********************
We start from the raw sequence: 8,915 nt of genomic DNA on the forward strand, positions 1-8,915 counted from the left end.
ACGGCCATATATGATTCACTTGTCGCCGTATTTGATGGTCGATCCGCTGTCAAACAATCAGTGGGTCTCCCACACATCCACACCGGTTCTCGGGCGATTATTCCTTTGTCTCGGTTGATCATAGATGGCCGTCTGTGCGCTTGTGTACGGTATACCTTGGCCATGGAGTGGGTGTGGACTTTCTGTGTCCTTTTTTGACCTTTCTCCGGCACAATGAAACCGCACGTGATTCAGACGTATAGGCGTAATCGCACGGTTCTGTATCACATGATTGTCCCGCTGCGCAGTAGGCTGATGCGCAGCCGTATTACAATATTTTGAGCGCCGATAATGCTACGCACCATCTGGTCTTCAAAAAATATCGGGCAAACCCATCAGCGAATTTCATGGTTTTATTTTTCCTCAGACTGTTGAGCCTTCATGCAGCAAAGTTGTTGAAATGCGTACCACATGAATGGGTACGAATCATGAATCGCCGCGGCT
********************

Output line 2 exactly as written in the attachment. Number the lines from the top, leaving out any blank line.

ACGGCCATATATGATTCACTTGTCGCCGTATTTGATGGTCGATCCGCTGTCAAACAATCAGTGGGTCTCCCACACATCCACACCGGTTCTCGGGCGATTATTCCTTTGTCTCGGTTGATCATAGATGGCCGTCTGTGCGCTTGTGTACGGTATACCTTGGCCATGGAGTGGGTGTGGACTTTCTGTGTCCTTTTTTGACCTTTCTCCGGCACAATGAAACCGCACGTGATTCAGACGTATAGGCGTAATCGCACGGTTCTGTATCACATGATTGTCCCGCTGCGCAGTAGGCTGATGCGCAGCCGTATTACAATATTTTGAGCGCCGATAATGCTACGCACCATCTGGTCTTCAAAAAATATCGGGCAAACCCATCAGCGAATTTCATGGTTTTATTTTTCCTCAGACTGTTGAGCCTTCATGCAGCAAAGTTGTTGAAATGCGTACCACATGAATGGGTACGAATCATGAATCGCCGCGGCT